This tea house is located on the former site of the residence of Soshitsu Senso, 4th head of the Urasenke school, who was invited to Kanazawa from Kyoto as tea items magistrate by the 5th Kaga feudal lord Tsunanori Maeda in 1659 (Manji 2).
In 1996 (Heisei 8), on the 300 year anniversary of Senso's death, a monument honoring the 15th head of the school, Grand Master Genshitsu. Just like when Senso built Rogetsu-An here as a copy of the Urasenke's Home Konnichi-An, the Koko-An tea house of today, with its rectangular four-mat structure, was designed and supervised by the Urasenke school, and houses writing of Grand Master Genshitsu. The small room was designed according to the traditional conventions.
Additionally, there is a small shrine for Senso near the host's entrance, where a teacup is dedicated to his memory and virtues. Taking in account the snowy climate, the waiting area is located inside the building, with a crawl-entrance to the tearoom. In addition, the prolonged eaves protect against rain and snow even on the outside.
Thanks to its connection to the Maeda family, the central "Sho Unseki" 8-mat room and the adjacent 6-mat room contain writings of the 18th and current Maeda head Toshiyasu. Another central 8-mat room "Ho Getsuken" and its adjacent 6-mat room with a large hearth are mainly used for practice.
On the second floor, there is a large 10-mat central room and an adjacent 7.5-mat room, and more seating space on the teahouse garden side in a 4.5-mat room.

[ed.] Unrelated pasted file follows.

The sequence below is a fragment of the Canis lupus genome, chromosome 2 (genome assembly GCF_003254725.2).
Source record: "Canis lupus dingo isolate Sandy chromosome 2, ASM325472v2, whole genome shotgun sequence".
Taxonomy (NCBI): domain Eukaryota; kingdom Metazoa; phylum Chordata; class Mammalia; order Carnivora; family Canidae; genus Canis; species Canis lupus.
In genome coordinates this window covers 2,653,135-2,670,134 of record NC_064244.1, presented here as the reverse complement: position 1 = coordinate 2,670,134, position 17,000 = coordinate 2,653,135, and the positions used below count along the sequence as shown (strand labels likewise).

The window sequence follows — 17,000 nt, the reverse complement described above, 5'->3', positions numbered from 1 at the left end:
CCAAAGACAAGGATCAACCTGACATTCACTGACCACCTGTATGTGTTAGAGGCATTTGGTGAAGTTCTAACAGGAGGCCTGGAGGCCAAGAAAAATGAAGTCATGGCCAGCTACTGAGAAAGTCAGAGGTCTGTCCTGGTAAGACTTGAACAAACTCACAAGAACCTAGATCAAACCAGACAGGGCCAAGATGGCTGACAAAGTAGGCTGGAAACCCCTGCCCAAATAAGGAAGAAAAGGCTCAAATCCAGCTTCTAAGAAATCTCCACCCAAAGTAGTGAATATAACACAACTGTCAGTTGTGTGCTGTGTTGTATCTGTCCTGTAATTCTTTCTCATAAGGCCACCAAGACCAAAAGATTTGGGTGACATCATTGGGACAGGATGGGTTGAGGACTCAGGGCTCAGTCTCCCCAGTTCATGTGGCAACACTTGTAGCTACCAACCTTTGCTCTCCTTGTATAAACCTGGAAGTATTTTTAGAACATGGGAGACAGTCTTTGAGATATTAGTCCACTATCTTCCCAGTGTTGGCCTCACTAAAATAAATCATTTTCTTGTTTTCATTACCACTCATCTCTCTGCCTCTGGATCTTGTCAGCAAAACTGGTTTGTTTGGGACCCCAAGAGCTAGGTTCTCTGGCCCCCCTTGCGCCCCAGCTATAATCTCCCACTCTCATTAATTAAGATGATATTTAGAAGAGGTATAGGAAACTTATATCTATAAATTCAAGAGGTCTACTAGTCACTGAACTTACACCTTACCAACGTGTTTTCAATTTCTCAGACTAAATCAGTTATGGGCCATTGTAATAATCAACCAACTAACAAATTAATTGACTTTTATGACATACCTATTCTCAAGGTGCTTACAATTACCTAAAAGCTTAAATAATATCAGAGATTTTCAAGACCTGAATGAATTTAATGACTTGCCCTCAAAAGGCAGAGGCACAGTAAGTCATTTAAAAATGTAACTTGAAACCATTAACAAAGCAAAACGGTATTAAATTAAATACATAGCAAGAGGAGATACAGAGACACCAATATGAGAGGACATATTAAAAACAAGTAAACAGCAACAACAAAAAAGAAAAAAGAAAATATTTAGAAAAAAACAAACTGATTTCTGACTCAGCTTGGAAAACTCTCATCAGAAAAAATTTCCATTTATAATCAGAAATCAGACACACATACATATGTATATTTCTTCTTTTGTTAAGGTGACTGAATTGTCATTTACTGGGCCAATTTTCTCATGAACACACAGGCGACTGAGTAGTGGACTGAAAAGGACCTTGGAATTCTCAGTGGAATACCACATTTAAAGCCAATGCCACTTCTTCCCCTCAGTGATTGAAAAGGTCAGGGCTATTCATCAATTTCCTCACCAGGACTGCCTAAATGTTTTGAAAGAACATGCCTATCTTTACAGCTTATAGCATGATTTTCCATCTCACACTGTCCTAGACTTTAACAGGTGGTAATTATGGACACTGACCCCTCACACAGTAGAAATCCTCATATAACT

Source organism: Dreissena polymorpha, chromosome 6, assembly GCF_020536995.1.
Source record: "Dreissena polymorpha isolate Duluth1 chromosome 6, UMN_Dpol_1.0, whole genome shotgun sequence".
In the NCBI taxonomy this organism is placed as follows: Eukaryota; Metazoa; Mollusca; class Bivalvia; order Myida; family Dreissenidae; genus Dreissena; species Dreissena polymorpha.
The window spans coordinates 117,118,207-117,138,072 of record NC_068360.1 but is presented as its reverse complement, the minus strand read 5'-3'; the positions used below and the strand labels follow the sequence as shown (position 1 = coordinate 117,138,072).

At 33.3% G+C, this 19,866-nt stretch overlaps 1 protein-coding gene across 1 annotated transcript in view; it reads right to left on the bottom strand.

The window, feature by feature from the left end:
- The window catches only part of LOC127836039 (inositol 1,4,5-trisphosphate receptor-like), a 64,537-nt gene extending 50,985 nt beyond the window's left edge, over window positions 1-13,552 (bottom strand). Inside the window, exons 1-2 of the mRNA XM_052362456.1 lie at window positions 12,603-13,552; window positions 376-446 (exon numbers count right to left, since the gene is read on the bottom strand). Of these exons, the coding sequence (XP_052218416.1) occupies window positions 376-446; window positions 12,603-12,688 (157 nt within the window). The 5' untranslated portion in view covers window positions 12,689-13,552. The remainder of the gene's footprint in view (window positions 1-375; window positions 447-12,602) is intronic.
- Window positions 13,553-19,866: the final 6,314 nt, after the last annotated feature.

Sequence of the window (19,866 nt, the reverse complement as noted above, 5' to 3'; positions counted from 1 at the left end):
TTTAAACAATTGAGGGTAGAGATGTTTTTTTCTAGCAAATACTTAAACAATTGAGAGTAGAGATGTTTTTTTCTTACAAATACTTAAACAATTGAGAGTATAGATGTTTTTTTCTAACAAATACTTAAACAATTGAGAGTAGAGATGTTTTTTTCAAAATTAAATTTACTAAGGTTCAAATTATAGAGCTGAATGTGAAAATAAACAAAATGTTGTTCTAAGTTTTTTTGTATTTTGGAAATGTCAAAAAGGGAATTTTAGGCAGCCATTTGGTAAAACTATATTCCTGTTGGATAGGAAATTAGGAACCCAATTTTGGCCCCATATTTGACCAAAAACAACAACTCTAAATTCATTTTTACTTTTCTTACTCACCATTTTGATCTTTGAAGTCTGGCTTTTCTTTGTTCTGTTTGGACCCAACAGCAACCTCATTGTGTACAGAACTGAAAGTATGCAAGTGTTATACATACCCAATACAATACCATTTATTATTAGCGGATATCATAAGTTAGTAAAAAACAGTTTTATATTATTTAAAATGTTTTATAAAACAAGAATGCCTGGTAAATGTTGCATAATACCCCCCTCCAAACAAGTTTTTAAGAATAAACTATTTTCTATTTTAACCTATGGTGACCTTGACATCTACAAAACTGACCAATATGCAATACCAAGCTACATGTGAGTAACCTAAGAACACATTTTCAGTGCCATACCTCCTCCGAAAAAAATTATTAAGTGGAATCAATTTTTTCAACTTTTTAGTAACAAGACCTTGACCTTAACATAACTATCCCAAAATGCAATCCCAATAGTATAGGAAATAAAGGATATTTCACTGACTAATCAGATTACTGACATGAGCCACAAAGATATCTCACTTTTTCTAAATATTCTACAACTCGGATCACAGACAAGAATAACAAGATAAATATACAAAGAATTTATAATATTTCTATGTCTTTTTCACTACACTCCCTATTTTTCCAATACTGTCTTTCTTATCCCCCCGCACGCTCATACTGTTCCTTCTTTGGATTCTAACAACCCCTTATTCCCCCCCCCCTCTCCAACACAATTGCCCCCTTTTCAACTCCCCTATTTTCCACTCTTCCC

In the past, the 9th Chozaemon Ohi spent his final years here. The connection with Ohi pottery is still visible in the cap on the trash hole, which is the same cap used in firing teacups, and the stone basin coated in enamel.
By the way, in Senso's time, a small river of the east outer castle moat flowed near the gates, bringing along crawfish in its stream. Going by the crawfish and whirlpool designs of the pottery that he made together with the 1st Chozaemon Ohi, we can tell he enjoyed this scene.
On the instructions in front of the gate, you can read about the legacy of the wabi-cha tea style that Senso instructed in Kanazawa, and how the rich tradition and history of the site as cradle of the Urasenke school of tea continue to live on today.
Nowadays, Soukyu Nara, tea・master at Urasenke's Konnichi-An and second son of the 10th Chozaemon Ohi, uses the teahouse as practice grounds for his every day training.
※Excerpt from Kanazawa City Board of Education.